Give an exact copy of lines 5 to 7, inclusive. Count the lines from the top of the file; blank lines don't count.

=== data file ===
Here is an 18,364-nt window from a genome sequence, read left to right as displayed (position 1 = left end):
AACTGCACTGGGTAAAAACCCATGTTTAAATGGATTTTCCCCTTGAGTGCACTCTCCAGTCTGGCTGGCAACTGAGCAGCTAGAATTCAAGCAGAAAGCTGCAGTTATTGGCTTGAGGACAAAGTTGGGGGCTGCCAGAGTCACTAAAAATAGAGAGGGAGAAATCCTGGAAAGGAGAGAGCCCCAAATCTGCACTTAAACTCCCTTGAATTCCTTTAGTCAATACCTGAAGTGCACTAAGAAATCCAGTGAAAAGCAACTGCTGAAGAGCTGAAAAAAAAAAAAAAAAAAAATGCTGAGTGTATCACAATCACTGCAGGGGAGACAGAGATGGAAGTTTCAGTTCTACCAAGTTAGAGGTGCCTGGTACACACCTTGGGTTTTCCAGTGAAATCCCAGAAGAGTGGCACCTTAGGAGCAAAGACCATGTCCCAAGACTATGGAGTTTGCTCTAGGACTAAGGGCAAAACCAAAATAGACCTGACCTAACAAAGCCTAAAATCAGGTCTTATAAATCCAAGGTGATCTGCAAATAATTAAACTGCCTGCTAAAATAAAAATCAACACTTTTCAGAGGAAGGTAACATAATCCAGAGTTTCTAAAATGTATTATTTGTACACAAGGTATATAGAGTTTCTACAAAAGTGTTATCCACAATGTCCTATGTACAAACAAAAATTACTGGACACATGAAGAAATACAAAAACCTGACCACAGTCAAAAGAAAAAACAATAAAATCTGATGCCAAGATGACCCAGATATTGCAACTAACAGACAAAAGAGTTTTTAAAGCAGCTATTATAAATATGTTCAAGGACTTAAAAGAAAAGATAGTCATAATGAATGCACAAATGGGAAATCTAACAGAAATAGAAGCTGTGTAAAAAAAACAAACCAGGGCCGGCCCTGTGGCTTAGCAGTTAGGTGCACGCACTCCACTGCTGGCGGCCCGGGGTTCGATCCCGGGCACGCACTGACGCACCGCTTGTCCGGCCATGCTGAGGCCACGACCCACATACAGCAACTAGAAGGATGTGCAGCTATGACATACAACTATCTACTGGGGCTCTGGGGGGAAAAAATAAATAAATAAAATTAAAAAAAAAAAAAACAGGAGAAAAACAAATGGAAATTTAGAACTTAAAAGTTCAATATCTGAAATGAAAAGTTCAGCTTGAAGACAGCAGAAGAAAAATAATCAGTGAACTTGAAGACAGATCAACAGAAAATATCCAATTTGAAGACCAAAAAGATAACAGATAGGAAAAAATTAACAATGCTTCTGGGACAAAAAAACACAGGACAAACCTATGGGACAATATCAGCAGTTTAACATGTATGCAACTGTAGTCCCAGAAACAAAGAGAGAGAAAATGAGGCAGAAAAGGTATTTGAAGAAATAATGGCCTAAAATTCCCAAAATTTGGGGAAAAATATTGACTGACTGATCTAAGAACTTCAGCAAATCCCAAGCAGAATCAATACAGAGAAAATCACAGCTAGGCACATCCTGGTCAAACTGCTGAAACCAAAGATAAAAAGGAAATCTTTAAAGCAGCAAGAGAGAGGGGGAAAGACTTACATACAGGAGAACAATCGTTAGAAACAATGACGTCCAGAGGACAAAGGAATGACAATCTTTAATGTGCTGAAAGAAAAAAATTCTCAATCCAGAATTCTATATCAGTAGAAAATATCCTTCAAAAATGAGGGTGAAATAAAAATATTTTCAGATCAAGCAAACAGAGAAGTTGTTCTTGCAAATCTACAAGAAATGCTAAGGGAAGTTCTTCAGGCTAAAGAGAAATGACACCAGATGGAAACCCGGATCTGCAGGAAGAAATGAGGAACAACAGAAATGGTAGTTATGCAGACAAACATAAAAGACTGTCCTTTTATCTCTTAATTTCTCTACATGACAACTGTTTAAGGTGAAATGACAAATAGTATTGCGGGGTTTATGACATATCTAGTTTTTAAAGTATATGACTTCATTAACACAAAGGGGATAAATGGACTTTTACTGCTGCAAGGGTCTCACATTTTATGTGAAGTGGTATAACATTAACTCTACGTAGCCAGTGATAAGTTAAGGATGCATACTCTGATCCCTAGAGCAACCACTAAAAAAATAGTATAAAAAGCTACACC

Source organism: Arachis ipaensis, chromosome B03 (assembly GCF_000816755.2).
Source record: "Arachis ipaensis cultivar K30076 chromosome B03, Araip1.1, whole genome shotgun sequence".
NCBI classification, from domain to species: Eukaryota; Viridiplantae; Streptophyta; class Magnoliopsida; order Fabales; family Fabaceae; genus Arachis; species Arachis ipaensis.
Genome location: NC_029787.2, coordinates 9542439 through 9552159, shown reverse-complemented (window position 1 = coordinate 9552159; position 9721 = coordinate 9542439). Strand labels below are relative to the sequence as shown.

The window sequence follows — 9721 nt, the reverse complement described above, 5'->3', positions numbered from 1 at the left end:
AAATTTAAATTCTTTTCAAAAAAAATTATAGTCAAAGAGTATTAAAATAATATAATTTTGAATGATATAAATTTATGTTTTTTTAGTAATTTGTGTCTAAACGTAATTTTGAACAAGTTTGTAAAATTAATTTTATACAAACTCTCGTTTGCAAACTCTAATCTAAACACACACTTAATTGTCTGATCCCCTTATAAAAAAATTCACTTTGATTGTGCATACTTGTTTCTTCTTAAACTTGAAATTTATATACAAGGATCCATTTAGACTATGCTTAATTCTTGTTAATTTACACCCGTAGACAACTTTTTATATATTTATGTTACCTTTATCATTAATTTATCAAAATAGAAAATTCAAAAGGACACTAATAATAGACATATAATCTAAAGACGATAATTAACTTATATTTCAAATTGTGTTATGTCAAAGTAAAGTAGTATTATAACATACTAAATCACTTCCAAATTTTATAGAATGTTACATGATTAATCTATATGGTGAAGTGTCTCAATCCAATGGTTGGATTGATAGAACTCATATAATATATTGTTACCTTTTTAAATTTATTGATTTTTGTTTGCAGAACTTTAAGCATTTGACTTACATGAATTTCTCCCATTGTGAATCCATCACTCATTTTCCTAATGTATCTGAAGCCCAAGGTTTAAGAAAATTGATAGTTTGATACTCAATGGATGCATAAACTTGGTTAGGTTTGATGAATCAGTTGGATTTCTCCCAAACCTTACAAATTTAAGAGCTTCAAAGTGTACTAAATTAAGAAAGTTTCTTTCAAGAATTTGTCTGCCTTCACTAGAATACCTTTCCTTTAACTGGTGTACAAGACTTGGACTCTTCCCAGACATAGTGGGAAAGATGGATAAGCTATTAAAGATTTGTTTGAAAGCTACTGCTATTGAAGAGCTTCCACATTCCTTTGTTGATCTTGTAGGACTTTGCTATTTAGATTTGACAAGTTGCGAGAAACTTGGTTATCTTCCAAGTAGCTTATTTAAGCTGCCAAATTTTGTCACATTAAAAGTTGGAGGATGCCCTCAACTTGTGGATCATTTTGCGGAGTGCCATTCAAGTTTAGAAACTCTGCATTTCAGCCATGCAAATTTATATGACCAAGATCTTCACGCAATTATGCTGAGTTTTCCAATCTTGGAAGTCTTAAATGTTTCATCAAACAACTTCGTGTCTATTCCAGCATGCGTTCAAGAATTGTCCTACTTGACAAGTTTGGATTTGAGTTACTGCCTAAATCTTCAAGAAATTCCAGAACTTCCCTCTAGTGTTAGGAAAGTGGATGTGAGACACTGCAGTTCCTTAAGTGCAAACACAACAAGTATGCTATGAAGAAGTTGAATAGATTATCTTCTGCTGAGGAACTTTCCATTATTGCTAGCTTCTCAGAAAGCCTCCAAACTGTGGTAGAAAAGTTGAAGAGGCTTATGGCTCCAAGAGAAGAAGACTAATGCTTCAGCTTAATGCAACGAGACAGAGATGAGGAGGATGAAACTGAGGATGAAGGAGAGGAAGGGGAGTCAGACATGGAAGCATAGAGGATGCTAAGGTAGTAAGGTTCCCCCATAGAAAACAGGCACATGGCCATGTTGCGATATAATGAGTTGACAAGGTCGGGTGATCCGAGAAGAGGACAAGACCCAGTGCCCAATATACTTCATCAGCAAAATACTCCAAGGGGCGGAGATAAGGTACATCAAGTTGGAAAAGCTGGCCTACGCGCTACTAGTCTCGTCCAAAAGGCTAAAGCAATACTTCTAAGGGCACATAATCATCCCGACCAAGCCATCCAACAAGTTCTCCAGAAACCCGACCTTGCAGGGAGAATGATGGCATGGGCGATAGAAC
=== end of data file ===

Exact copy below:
NCBI classification, from domain to species: Eukaryota; Viridiplantae; Streptophyta; class Magnoliopsida; order Fabales; family Fabaceae; genus Arachis; species Arachis ipaensis.
Genome location: NC_029787.2, coordinates 9542439 through 9552159, shown reverse-complemented (window position 1 = coordinate 9552159; position 9721 = coordinate 9542439). Strand labels below are relative to the sequence as shown.

The window sequence follows — 9721 nt, the reverse complement described above, 5'->3', positions numbered from 1 at the left end: